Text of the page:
Service versioning and rollbacks

Titan Tutorial #6: Managing service versions for a price prediction model

Version Control Systems have a paramount importance in all types of software development, including of course the AI/ML models we work with in a daily basis. Version control applies to any kind of practice that tracks and provides control over changes to source code and, in the case of Data Science, also to datasets.

In this new tutorial, we will detail our approach to service versioning in order to manage deployed services.

When designing Titan, we took a very clear approach to versioning that can be summarized in two main ideas:

  • Reduce the impact over the current workflow of our users, allowing them to continue using the VCS (Version Control System) of their choice (GitHub, GitLab, BitBucket…)
  • Provide effective means to effectively manage the versioning of the deployed services.

With those principles in mind, Titan offers a simple and seamless approach with an easy-to-use built-in versioning system for the deployed models.

In our product, version control is built upon a naming convention:

Jupyter Notebook files with the same name will be considered as different versions of the same service in successive deployments.

Since this mechanism “freezes” both the model and the used dataset/s at a determined state, it ensures reproducibility and makes it easy to move between different version of the service.

Let’s illustrate this with a specific example. Imagine we are building a simple Neural Network to predict housing prices using this well-known dataset and the example shown in this great post by Joseph Lee Wei En.

The inputs for the model are:

  • Lot Area (in sq ft)
  • Overall Quality (scale from 1 to 10)
  • Overall Condition (scale from 1 to 10)
  • Total Basement Area (in sq ft)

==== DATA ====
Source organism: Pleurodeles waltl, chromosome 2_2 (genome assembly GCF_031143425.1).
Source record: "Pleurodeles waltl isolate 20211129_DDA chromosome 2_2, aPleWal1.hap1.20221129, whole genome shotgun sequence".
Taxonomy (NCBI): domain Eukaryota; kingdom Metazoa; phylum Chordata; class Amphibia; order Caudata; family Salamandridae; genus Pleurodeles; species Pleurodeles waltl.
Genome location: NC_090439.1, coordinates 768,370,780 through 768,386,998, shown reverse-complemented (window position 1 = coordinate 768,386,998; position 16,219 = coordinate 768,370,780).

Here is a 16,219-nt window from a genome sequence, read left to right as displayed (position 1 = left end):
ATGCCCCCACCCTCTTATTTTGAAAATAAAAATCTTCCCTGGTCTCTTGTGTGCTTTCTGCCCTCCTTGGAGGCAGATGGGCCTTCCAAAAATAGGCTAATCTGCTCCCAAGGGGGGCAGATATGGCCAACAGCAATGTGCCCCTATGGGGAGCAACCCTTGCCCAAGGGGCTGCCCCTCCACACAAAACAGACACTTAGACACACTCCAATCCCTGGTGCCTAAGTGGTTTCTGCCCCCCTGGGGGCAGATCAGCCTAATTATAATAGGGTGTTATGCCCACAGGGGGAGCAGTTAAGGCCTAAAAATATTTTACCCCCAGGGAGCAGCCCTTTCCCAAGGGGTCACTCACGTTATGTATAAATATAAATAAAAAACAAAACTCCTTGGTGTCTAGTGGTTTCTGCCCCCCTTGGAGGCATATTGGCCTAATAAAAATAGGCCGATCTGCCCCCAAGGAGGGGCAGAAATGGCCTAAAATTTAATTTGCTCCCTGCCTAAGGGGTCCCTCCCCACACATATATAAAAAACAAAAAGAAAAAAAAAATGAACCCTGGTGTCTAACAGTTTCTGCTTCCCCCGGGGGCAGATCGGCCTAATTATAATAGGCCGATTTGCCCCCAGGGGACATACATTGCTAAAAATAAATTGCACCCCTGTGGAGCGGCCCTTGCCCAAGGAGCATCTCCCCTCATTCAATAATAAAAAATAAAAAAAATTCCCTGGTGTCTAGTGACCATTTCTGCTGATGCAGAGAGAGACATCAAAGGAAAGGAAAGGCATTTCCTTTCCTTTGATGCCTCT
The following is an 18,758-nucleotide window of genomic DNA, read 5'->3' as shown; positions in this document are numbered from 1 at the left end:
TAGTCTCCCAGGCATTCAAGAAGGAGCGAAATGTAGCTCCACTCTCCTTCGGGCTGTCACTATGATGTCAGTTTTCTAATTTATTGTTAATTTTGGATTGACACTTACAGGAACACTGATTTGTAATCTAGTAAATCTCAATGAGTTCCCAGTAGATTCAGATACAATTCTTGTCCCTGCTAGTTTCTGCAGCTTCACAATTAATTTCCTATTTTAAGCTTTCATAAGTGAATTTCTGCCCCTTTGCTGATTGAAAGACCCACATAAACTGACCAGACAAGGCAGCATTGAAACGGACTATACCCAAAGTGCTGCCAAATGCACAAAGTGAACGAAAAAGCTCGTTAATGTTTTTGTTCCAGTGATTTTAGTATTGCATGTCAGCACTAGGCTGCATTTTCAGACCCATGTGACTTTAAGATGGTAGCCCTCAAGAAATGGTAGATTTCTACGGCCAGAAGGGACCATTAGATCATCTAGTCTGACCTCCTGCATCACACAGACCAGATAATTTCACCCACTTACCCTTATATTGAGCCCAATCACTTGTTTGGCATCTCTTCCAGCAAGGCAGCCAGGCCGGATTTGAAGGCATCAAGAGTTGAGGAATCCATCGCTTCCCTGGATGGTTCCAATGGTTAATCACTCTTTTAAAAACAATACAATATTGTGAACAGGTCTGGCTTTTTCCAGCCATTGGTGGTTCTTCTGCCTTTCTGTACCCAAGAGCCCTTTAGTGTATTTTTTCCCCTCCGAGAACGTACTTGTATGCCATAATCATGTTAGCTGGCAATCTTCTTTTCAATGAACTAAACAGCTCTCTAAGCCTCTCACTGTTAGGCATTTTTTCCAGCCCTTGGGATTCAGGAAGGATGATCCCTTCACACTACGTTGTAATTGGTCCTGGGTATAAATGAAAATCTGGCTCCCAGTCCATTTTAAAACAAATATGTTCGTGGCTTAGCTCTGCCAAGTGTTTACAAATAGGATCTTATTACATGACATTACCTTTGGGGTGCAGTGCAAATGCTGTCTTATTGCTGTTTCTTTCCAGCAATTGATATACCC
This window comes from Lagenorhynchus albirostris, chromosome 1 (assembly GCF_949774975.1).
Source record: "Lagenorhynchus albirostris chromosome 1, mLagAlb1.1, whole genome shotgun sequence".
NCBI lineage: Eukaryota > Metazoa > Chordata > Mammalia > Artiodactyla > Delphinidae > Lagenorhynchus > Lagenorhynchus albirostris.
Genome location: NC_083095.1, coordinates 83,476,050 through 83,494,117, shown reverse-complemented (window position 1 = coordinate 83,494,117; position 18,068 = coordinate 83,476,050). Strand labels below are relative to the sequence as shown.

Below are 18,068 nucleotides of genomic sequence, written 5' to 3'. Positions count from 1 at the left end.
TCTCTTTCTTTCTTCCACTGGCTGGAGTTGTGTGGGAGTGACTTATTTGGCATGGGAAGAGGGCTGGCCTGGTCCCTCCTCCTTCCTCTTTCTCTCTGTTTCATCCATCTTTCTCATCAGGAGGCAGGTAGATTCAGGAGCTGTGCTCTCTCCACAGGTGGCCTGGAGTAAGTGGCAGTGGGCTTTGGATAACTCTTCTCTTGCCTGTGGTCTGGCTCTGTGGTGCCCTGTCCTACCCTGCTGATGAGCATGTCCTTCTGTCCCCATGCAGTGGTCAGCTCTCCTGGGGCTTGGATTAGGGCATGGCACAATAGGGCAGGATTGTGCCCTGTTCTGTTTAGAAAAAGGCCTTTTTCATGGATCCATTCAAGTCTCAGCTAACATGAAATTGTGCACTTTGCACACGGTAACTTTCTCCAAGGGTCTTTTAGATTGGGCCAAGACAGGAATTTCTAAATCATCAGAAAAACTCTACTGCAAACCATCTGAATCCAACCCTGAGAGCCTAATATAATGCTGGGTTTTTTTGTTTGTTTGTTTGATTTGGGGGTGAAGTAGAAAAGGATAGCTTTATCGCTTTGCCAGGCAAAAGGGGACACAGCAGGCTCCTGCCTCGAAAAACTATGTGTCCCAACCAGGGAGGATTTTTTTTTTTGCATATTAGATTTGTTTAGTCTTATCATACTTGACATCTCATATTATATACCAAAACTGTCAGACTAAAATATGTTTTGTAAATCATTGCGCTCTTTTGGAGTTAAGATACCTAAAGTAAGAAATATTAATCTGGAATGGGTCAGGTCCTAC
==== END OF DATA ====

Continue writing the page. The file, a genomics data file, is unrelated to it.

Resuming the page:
• Number of Full Bathrooms
  • Number of Half Bathrooms
  • Number of Bedrooms above ground
  • Total Number of Rooms above ground
  • Number of Fireplaces
  • Garage Area (in sq ft)

The output (the prediction) is the following

  • Is the house price above the median or not? (1 for yes and 0 for no)

After splitting the data, we can start preparing a simple Neural Network to perform the prediction:

  • Input Layer (size=10)
  • Hidden Layer #1 (size=32)

Activation: ReLU

  • Hidden Layer #2 (size=32)

Activation: ReLU

  • Output Layer (size=1)

Activation: Sigmoid

For this model, we will use Keras to define the Neural Network (NN). Defining our NN is as easy as:

model = Sequential([
Dense(32, activation='relu', input_shape=(10,)),
Dense(32, activation='relu'),
Dense(1, activation='sigmoid'),
])

Once it has been defined, we can configure the model:

model.compile(optimizer='sgd',
loss='binary_crossentropy',
metrics=['accuracy'])

The parameters for the training are the following:

optimizer='sgd'

We will be using stochastic gradient descent optimizer.

loss='binary_crossentropy'

The loss function will be measured using binary cross entropy.

metrics=['accuracy']

And, finally, accuracy will be the chosen performance metric.

After the configuration, we are ready to train the model:

hist = model.fit(X_train, Y_train,
batch_size=32, epochs=100,
validation_data=(X_val, Y_val))

In order to assess, the performance we will extract the loss and accuracy and we will expose these parameters through Titan to have them monitored:

# GET /loss 
print("Model Loss is {} ".format(model.evaluate(X_test, Y_test)[0]))

In a different cell we expose the accuracy:

# GET /accuracy 
print("Model Accuracy is {} ".format(model.evaluate(X_test, Y_test)[1]))

Finally, we can prepare an additional endpoint to return predictions based on specific input data:

# POST /prediction
body = json.loads(REQUEST)[‘body’]
input_params = json.loads(body)[‘data’]
input_array = np.array(input_params)